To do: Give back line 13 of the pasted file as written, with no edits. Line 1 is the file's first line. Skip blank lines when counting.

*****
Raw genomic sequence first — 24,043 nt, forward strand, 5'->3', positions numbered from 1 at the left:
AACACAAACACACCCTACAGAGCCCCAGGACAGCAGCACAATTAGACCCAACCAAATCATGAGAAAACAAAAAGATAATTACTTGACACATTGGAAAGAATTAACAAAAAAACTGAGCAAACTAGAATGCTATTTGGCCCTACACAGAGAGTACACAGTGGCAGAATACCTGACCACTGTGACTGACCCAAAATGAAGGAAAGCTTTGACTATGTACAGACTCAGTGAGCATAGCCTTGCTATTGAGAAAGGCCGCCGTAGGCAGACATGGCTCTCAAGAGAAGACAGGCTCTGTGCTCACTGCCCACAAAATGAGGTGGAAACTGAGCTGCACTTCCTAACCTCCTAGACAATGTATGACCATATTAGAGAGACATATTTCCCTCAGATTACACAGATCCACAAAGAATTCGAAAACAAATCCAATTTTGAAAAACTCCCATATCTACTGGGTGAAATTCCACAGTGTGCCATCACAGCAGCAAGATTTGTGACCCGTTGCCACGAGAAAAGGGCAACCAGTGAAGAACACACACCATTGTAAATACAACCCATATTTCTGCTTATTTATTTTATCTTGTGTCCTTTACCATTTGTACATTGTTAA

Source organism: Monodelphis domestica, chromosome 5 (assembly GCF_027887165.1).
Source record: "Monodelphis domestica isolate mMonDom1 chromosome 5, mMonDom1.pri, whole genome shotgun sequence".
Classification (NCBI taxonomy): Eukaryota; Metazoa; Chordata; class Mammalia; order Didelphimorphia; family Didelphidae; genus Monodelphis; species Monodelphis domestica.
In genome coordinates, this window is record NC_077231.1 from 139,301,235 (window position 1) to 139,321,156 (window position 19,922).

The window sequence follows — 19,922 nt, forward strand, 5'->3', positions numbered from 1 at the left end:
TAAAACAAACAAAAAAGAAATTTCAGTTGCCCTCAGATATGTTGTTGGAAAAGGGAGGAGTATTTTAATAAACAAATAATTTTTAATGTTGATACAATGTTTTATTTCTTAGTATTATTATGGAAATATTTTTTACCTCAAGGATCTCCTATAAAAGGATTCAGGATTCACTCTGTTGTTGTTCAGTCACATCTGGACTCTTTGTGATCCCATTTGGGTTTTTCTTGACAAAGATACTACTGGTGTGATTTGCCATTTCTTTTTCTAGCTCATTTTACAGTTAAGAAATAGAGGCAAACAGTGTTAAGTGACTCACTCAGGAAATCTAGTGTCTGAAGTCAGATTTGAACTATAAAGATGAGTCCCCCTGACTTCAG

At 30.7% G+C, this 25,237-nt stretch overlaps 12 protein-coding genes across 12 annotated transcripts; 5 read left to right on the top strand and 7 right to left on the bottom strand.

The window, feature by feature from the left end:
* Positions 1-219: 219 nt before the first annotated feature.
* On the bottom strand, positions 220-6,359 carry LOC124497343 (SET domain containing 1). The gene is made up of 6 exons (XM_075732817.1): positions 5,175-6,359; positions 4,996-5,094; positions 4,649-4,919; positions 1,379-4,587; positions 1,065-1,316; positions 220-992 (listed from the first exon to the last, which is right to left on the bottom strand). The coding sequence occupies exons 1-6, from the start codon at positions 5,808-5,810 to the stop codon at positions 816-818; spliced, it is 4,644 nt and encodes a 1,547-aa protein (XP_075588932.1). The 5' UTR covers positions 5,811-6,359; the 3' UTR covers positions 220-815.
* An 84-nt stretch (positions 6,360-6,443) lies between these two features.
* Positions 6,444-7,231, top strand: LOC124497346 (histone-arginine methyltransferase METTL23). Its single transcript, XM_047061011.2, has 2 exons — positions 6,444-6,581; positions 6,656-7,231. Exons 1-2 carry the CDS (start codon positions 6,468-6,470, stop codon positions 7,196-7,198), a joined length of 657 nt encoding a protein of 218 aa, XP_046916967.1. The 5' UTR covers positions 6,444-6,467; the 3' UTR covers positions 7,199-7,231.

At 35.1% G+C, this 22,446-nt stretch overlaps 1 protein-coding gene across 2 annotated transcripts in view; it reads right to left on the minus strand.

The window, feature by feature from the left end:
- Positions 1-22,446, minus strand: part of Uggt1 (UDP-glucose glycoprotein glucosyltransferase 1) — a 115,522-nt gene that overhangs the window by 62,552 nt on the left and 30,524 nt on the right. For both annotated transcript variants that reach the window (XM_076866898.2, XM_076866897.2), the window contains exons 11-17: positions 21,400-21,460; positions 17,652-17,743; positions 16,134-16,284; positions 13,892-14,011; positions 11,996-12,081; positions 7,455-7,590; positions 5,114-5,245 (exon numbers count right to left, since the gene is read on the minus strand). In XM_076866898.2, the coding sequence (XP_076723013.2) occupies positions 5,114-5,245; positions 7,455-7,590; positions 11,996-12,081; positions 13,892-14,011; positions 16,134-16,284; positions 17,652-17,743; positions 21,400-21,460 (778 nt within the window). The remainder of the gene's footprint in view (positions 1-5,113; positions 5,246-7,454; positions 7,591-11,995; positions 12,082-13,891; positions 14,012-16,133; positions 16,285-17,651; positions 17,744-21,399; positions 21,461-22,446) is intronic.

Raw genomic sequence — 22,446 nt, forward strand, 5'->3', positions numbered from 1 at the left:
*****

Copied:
* An 84-nt stretch (positions 6,360-6,443) lies between these two features.